Moldova 2015

Moldova Capital City

In 2015, the politics of Moldova were largely dominated by the Party of Communists of the Republic of Moldova (PCRM), which had been in power since 2009. The PCRM was led by President Vladimir Voronin and focused on a range of social and economic reforms, such as reducing poverty and improving access to health care. The party also sought to promote Moldova’s reputation as a tourist destination, and to improve its relationship with other countries in the region. Other political parties included the Democratic Party, which was led by Marian Lupu, and the Liberal Democratic Party (LDP). See ehealthfacts for Moldova in the year of 2005.

The 2015 election was held in November of that year and saw Voronin’s PCRM win a majority in both chambers of Parliament with 61 out of 101 seats. This ensured that they would remain in power for another four years. During this time, President Voronin sought to implement further reforms to improve Moldova’s economic standing while ensuring social justice for all citizens. He also worked towards improving relations with other countries in the region and strengthening ties with international organizations such as the United Nations. In 2019, he was succeeded by Maia Sandu following a successful presidential election campaign.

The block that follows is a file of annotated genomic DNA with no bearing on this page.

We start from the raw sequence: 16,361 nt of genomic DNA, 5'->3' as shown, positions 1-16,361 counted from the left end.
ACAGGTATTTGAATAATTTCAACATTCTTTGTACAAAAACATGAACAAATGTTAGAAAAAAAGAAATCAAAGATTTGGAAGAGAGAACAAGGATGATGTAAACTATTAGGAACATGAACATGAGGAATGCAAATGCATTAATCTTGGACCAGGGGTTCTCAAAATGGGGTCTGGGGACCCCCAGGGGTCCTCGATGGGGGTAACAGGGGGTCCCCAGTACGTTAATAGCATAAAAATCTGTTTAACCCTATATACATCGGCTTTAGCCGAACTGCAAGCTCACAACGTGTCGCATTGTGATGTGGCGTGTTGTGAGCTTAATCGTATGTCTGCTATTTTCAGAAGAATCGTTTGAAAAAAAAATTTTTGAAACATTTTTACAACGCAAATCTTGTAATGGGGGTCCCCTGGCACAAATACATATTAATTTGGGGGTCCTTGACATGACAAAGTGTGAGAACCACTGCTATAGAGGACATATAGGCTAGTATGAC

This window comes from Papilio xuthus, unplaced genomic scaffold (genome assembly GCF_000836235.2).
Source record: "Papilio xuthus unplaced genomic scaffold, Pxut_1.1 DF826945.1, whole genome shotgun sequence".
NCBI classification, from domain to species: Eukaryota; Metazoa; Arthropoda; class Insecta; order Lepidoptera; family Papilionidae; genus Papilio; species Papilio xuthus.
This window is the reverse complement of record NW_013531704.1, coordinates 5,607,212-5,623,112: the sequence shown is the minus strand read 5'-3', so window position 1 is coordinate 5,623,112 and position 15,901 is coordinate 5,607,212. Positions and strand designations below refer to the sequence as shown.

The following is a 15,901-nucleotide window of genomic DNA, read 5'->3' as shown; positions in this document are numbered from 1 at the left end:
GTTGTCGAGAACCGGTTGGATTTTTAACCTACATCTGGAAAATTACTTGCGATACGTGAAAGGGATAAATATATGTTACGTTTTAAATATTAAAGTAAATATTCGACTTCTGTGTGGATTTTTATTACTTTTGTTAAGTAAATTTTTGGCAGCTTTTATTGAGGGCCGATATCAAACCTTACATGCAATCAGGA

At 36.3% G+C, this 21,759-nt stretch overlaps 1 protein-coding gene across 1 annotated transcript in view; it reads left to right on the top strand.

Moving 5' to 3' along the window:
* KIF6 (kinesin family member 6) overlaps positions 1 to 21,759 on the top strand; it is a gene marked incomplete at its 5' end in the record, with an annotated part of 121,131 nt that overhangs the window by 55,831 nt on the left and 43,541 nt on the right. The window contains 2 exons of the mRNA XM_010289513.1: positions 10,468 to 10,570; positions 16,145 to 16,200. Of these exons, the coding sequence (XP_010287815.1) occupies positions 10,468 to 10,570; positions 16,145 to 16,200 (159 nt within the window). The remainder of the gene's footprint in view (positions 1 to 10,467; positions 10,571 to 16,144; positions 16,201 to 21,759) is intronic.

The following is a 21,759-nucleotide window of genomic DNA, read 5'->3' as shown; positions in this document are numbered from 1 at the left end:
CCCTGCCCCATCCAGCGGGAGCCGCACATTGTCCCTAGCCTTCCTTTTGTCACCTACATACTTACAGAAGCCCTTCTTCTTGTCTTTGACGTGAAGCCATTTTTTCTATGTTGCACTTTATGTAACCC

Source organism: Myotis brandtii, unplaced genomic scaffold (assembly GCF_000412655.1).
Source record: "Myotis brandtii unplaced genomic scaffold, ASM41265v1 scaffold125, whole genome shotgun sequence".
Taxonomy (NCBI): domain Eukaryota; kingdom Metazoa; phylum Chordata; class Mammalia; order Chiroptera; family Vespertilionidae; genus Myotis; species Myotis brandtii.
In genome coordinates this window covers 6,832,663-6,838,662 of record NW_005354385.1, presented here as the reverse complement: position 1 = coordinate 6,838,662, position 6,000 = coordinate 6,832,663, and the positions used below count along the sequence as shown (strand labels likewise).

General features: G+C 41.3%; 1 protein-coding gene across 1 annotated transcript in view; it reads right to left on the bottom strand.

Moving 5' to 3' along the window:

Yearbook 2015

Moldova 2015

Moldova. According to COUNTRYAAH, Chisinau is the capital of Moldova which is located in Eastern Europe. The country was in deep political crisis during the year following a major high-level fraud. The central bank had discovered that three banks paid out approximately SEK 9 billion just before the parliamentary elections in November 2014. Summaries corresponding to one-seventh of the country’s GDP had been rolled out without eco-crimea or US accountants being able to track where they went.

  • Also see for Moldova country abbreviations, including geography, history, economy and politics.

The banking system was shaken, pension funds were threatened and the EU-friendly government parties that won the election were questioned. Executives at the Financial Supervisory Authority and the central bank were dismissed, but there were suspicions of responsibility higher up.